Then another movie starts immediately.

Then another.

And another. 

Thirty movies later, the audience is exhausted. There are only so many movies an audience can watch in an hour. So we can’t blame them for switching off halfway through.

When Ibrahim and I were discussing transitions, it occurred to me that Ibrahim sees a space between slides. 




An actual physical space. 




Imagine your deck in the ‘slide sorter’ view in PowerPoint. There is a space between each. To Ibrahim, this is an accident waiting to happen. So to prevent presentation trainwrecks from happening, he builds a bridge to span the space. So the listener has a better experience instead of leaving the audience to fall off a cliff every few minutes, only to painfully and exhaustingly climb up from the valley of lost ideas. At every bridge, Ibrahim wants his listeners to do something different: stroll across, skip, hop, run, slide down, or glide. And so, listeners go on a journey with him. Who wouldn’t want to run across a bridge in glee to explore what awaits on the other side?

Ibrahim shows Joseph how to construct a simple, solid bridge: “Since you know what the next slide is, if you figure out what might be on your listener’s mind at the end of your current slide, you could simply say it, and just like that you’ve created a bridge.”

For example:

“Now, I know what’s on your mind; you must be asking, how can ferocious cats befriend other animals?”

“I’d like to introduce you to a dog called Happy… (clicks to the next slide).”

Joseph gives it a go and manages to get some transitions immediately. He is beaming: on his subsequent presentations, he can hear that he is different. He can feel that he is different. Ibrahim, listening intently, tells him he feels different too. 

He has successfully used transitions to build a bridge for his audience, a bridge that they hop across one time, leap across another, run, skip, and cartwheel across the other times.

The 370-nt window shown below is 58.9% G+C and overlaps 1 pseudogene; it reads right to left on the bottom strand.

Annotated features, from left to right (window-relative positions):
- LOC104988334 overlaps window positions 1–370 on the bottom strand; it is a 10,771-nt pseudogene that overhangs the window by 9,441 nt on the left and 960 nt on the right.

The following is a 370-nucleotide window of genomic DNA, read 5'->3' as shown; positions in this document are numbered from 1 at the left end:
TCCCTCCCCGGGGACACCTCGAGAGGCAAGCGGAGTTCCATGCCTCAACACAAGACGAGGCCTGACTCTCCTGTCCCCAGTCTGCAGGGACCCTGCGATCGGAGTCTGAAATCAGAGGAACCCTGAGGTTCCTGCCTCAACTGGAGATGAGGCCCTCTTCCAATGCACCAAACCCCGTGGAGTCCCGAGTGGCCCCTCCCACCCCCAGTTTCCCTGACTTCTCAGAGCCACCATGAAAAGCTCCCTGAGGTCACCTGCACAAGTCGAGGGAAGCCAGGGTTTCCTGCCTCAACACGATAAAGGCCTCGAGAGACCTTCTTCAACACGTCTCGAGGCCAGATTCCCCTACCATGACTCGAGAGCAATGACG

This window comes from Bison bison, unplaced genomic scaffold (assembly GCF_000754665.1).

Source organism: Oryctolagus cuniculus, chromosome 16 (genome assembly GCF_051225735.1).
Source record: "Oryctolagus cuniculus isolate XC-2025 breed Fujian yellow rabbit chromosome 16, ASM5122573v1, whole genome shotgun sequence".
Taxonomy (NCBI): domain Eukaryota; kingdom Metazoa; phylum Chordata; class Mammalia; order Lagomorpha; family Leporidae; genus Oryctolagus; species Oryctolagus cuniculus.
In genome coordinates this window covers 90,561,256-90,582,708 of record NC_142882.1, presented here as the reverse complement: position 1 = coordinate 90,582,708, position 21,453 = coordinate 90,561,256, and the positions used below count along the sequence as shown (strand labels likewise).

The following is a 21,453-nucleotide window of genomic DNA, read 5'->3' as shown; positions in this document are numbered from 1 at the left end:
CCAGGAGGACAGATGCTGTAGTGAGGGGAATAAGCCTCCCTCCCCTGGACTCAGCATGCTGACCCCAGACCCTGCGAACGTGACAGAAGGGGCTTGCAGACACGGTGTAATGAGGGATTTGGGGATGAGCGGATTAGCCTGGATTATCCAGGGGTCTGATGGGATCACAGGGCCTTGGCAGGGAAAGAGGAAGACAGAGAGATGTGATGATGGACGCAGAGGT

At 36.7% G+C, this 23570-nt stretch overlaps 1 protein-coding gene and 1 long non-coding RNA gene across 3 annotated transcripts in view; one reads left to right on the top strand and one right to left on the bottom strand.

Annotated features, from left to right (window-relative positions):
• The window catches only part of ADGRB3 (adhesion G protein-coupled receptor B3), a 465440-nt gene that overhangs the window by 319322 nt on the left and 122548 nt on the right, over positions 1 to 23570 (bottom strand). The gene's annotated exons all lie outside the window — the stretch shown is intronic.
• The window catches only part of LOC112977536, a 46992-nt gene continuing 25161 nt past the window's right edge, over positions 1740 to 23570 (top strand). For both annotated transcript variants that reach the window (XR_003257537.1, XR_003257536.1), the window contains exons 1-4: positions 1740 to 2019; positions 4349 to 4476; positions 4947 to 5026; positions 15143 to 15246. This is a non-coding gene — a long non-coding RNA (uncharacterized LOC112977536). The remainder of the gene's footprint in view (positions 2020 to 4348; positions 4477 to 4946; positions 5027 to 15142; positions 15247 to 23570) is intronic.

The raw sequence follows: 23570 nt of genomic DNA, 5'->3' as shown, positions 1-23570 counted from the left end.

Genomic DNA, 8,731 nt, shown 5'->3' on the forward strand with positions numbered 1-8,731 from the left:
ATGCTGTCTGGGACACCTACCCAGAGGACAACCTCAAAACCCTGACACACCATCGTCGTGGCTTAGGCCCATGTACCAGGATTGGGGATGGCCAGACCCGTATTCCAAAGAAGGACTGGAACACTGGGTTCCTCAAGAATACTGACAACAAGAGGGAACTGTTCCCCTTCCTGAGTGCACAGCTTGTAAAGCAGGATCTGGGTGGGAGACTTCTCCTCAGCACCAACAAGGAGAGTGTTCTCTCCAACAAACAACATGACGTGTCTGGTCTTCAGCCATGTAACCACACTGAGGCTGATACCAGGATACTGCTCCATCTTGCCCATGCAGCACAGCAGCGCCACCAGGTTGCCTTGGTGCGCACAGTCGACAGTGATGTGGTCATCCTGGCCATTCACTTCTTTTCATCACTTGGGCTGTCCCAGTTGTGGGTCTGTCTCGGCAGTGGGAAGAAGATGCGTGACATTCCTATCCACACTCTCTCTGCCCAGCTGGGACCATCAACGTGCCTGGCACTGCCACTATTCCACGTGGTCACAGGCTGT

As I understood more of what Ibrahim does, I realised he is determined to help his coachee to elevate their listener’s experience. His transitions get the listener involved. When they’re deeply involved, it’s as if the audience sheds their skin and becomes something different: they’re no longer listeners; the audience has become fellow adventurers. 

I once sat next to our client at the back of a training room; we were observing Ibrahim’s class. Towards the end of the class, as he delivered a transition, she must have whooshed down the bridge he’d built because she leapt out of her chair and cheered as he clicked to the next slide. 

“I’ve never been so glad to get a zero,” Joseph says, “I don’t care if it takes me a year. I’m going to work until I can do what you do.”

This article was adapted from the soon-to-be-released e-book ‘What’s there to do for four hours? – Inside an Executive Presentations Coaching session with Ibrahim J. Mariwa’ by Marianne Vincent, People Potential’s director of training quality. Sign up for our newsletter if you’d like to receive the e-book when it’s released.

To explore Executive Presentations Coaching (EPC) and how we can work with your senior leaders to raise their impact, please contact Mints at [email protected]